Originally Posted by RobisConfused
Originally Posted by arnyk
IME a large percentage of the HDMI gripes we have around here seem to have the word XBOX or PS3 in them. I was going to ask you about what happens when you switch between two real audio devices, but you don't seem to have what it takes to play.
Now if you had a good BD player and could tell me what happens when you switch between it and the Cable box...
OTOH, I should ask you if the cable box says "Scientific Atlanta" on its front. I recently did a Comcast -> Wowway switch and while the old Motorola DVR was not my favorite digital front end, the one from Scientific Atlanta has at least once made me think that my TV set was broken.
One of your problems is that you seem to be comparing the real world to an ideal that may exist only in your mind.
I don't know what your problem is, but I do know that you could order up a bunch of HDMI 1.4 cables off the web and put those thoughts about magic cables to rest.
Also, if you had a HDTV you could use it to switch among your HDMI device farm and see what shakes...
Seriously, what "ideal world" in my mind are you talking about?
The one where everything works perfectly the first time you try it.
Seriously, sorry I only use a Xbox and PS3 and not a REAL audio device lol. I would imagine me saying I spent $400 bucks on an AVR and some low end Pioneer speakers you would know right from the start I wasn't going to be talking your "real audiophile" equipment.
Actually, I was thinking of something like a $90 Blu Ray player.
Here are some important points that I hope will help you:
HDMI is a digital format, which means that pretty much cables work or don't work with very little in-between. One parameter that can make the difference between working and not working is screen resolution. As long as everything is running at 1920 x 1080 x 60 Hz, there shouldn't be a problem. You may be able to set lower resolutions for testing. If something works at a lower resolution and doesn't work at a higher resolution then there might actually be a problem with the cable, as in its too long.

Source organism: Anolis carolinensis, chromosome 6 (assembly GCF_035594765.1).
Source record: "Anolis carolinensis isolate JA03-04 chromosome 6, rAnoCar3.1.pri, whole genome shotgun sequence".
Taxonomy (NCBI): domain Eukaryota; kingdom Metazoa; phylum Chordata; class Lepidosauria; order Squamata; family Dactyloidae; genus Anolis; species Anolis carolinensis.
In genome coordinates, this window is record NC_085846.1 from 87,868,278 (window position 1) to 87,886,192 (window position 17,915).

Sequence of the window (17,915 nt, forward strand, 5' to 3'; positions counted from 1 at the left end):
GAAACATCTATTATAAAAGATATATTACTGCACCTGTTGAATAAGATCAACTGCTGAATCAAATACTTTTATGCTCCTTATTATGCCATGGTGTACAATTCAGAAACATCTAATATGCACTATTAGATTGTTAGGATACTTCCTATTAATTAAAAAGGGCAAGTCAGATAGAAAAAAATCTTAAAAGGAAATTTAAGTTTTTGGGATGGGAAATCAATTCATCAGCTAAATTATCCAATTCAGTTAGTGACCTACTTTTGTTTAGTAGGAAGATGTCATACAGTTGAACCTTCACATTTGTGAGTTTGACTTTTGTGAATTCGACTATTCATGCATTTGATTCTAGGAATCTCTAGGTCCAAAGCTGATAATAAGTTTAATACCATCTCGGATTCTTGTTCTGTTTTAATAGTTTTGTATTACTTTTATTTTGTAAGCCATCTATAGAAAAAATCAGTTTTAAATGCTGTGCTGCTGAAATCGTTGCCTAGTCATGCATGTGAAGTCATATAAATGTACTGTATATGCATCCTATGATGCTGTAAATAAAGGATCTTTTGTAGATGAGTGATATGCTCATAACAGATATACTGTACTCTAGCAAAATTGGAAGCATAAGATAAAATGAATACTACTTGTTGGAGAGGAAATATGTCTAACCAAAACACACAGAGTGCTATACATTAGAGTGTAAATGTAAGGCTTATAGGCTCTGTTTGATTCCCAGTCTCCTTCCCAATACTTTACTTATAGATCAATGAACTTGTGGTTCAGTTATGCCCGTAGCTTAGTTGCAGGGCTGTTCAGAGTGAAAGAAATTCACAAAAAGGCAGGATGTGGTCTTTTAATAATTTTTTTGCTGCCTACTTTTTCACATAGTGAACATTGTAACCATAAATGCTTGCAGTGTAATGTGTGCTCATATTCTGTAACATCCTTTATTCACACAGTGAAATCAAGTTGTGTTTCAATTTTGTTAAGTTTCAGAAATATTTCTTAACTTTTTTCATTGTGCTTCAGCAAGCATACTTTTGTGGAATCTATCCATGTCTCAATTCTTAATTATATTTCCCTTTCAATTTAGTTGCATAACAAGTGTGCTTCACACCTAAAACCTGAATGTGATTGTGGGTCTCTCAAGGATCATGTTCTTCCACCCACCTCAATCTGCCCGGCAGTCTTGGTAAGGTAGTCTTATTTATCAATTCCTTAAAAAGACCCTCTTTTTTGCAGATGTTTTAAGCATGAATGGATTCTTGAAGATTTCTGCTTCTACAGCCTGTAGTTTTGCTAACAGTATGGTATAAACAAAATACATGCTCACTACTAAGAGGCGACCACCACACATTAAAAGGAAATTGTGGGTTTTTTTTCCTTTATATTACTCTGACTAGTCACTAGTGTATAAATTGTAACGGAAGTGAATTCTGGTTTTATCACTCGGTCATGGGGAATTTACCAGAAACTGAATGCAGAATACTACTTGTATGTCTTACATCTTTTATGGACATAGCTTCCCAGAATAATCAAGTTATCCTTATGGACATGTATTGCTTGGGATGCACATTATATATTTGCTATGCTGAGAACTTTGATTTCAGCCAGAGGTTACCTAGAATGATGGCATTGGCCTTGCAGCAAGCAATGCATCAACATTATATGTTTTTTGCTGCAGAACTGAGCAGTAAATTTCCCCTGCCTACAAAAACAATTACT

There are a number of grades of HDMI cable distinguished by the standard that they meet. Relevant numbers are 1.1, 1.2, 1.3, and 1.4. For basic video and audio, anything from 1.2 up should work. If you shop around you can find cables that meet the latest standards for under $10 for a 6 foot cable, so cheap isn't really an issue.
As others have pointed out, sometimes HDMI gear just takes a little while, even a minute or two to settle out after a switch over. Every time you switch to a new HDMI source the source and the AVR or TV have to negotiate the connection so that they are both operating at the highest possible resolution etc., that they both support.
Your best trouble shooting tool would be an additional HDMI device which you may already have if you have a HD TV. Compare and contrast how the TV reacts to switching among your gear as compared to the AVR.
If you can beg or borrow a cheap Blu Ray player with a HDMI output, it becomes an additional tool for evaluating how your equipment reacts to being switched.
Your AVR may have upgradable firmware, which you may be able update following a procedure that would be in its user manual. If you didn't get a user manual with it, there is no doubt one on the web.
Since HDMI is so complex it is hard to point the finger at a certain device as being the offender without gathering a fair amount of information. Your AVR or any of the sources could be the offender.
As I pointed out before, courtesy of a Comcast to Wowway switchover with big economic advantages I had to downgrade from a Motorola DVR to a Scientific Atlanta DVR, and the latter has made the device I drive it with act flakey. The point is that it is probably the SA DVR that is the bad boy, but its the TV that displays all the bad behavior. The same could be true with your AVR. Or not.